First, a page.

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Thursday, December 16, 2010

Student Tuition Fees, Right or Wrong?

Over the last few weeks cities across England have been descended on by students protesting against government plans to allow universities to increase tuition fees to up to £9000 per year.  The protests culminated last Thursday when MPs voted for the increase and the protests turned once again in to riots with damage to buildings and the desecration of the Cenotaph and statue honouring Winston Churchill.  While no right minded person would do anything but condemn such acts, I do have some sympathy with students who will now face leaving university with debts of well over £30,000.  That said, look a little deeper and things might not be quite so bad as the headlines suggest.

One of the arguments I have heard against tuition fees is that it will stop the poorest in society going to university. What I don’t understand is how?  Its not as if students will have to pay the fees up front. In fact they will only have to begin to pay back the fees if they start earning above around £21k a year.  What the government is actually saying is universities can now charge a maximum of £9k a year for tuition fees, not that they have to charge this.  And that the government will pay these fees for the students, but if the students then start to earn a decent wage they will have to pay back some of what the money the government spent on these fees.  If they earn a really good wage they will pay back a bit more and should they end up in very good, very well paid jobs as many graduates do they may have to pay back the lot.  Again its not as if the government will ask for it all at once, similar to todays students the money will be taken in instalments each month from the salary. In reality the poor will only have to pay for their education if they become rich(er).  From figures I’ve heard, graduates earning around £21k a year will have to pay back around £30 per month of their £1750 monthly salary.

I left university with a comparatively small debt of around £6k. The difference for me was once I earning above around £15k a year I had to pay back the loans. Then payments were split over five years meaning my monthly payments were £100 a month.  At the time the student loans company decided how much you earned a year based on only the last three months wages.  Unfortunately for me I was working in sales and had just been paid to rather large bonuses that meant my they would calculate my annual salary for that year as well over £20k when in reality I had earned less than the threshold required to repay the loan. So for the next few years I was earning less than the proposed repayment threshold of £21k but paying more than three times the amount each month that future students will have to pay.  So while graduates of the future will leave university with a large debt than I did, repaying it will be a lot more affordable than it was for me.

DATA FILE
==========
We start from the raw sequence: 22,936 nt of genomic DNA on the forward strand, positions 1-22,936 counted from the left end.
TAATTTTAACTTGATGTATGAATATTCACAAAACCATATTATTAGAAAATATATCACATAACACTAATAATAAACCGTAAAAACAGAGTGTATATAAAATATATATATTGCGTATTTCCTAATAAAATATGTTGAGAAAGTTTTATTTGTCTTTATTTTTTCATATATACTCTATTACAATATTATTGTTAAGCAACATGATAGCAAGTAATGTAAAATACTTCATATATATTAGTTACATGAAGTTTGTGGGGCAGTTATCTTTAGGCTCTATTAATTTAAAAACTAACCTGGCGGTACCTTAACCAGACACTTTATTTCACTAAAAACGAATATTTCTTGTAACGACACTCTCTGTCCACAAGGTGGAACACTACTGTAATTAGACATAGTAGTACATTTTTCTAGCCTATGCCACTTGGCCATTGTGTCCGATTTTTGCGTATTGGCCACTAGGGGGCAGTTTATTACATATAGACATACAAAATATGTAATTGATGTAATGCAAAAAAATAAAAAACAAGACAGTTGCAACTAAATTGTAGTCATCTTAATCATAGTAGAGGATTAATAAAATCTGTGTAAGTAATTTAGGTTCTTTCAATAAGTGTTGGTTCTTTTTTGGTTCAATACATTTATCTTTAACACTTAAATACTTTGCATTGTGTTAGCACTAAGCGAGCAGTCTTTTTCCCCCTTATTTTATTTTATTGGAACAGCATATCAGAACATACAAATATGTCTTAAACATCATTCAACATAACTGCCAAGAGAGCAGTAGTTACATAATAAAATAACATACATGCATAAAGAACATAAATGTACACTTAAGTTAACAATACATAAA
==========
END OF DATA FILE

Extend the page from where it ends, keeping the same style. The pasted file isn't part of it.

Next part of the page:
Another misconception seems to be that the Liberal Democrats went back on pre-election promises regarding tuition fees. Now my understanding was that any such pre-election promises from any of the political parties were for it they were to win the election.  No one won the election, a coalition government had to be formed by the Conservatives and Lib Dems which was always going to lead to concessions from both sides.  Any na├»ve enough to expect the Lib Dems to keep all their pre-election promises when they make up the minority part of a coalition is to be blunt, stupid.  When tuition fees were introduced by a Labour government and later top up fees I don’t remember any rioting by students. Perhaps the NUS has certain ties with the Labour Party which given what I have read in certainly seems the case with the various positions former heads of the NUS have taken within the Labour party. Perhaps the real motive of current leadership of the NUS is actually to turn enough of todays youth away from the Tories and Lib Dems that Labour can regain power at the next election, and nothing to do with tuition fees at all?

There is one solution I see that can please both sides by reducing the governments contribution to university education and giving students free tuition.  Reduce the number of people going to university by scrapping some of the ridiculous subjects now offered.  The previous Labour government wanted to get more and more people to university, but why? All it does is dilute the education system and devalue degrees.  Get back to only the brightest going to university to study academic subjects and provide an alternative for those wanting to gain vocational qualifications in a specific field.

Greedy bankers, people living beyond their means and a previous government that thought it could fix everything by throwing more money at it has left us in a situation where cutbacks need to be made and we all have bear some of the brunt, even if the mistakes weren’t ours to begin with.  Unfortunately that includes students paying more to go to university, they are not a special case, university education is not a right. But at least they will only have to pay for the privilege of a university education if they find a job that pays them a good salary.  If not, they get three years enjoying student life at the taxpayers expense.  Either way its a no lose situation.

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